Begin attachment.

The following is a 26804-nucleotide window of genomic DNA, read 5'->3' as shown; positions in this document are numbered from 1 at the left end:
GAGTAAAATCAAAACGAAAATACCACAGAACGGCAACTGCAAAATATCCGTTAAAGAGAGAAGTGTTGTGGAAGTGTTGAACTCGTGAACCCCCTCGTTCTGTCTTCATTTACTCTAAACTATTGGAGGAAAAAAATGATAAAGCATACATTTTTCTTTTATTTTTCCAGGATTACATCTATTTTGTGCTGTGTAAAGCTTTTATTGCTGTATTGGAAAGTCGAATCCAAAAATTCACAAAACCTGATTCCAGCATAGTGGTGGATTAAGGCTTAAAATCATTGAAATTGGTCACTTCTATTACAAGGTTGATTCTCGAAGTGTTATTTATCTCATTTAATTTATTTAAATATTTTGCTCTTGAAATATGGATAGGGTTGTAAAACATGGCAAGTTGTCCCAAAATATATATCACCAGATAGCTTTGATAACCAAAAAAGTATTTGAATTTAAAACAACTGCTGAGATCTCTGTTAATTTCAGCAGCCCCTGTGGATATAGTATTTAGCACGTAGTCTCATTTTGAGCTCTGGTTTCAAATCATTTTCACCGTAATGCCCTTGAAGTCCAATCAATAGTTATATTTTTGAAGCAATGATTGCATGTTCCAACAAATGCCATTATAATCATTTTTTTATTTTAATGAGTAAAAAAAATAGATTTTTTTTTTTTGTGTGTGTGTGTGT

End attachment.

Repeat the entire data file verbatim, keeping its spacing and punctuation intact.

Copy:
The following is a 26804-nucleotide window of genomic DNA, read 5'->3' as shown; positions in this document are numbered from 1 at the left end:
GAGTAAAATCAAAACGAAAATACCACAGAACGGCAACTGCAAAATATCCGTTAAAGAGAGAAGTGTTGTGGAAGTGTTGAACTCGTGAACCCCCTCGTTCTGTCTTCATTTACTCTAAACTATTGGAGGAAAAAAATGATAAAGCATACATTTTTCTTTTATTTTTCCAGGATTACATCTATTTTGTGCTGTGTAAAGCTTTTATTGCTGTATTGGAAAGTCGAATCCAAAAATTCACAAAACCTGATTCCAGCATAGTGGTGGATTAAGGCTTAAAATCATTGAAATTGGTCACTTCTATTACAAGGTTGATTCTCGAAGTGTTATTTATCTCATTTAATTTATTTAAATATTTTGCTCTTGAAATATGGATAGGGTTGTAAAACATGGCAAGTTGTCCCAAAATATATATCACCAGATAGCTTTGATAACCAAAAAAGTATTTGAATTTAAAACAACTGCTGAGATCTCTGTTAATTTCAGCAGCCCCTGTGGATATAGTATTTAGCACGTAGTCTCATTTTGAGCTCTGGTTTCAAATCATTTTCACCGTAATGCCCTTGAAGTCCAATCAATAGTTATATTTTTGAAGCAATGATTGCATGTTCCAACAAATGCCATTATAATCATTTTTTTATTTTAATGAGTAAAAAAAATAGATTTTTTTTTTTTGTGTGTGTGTGTGT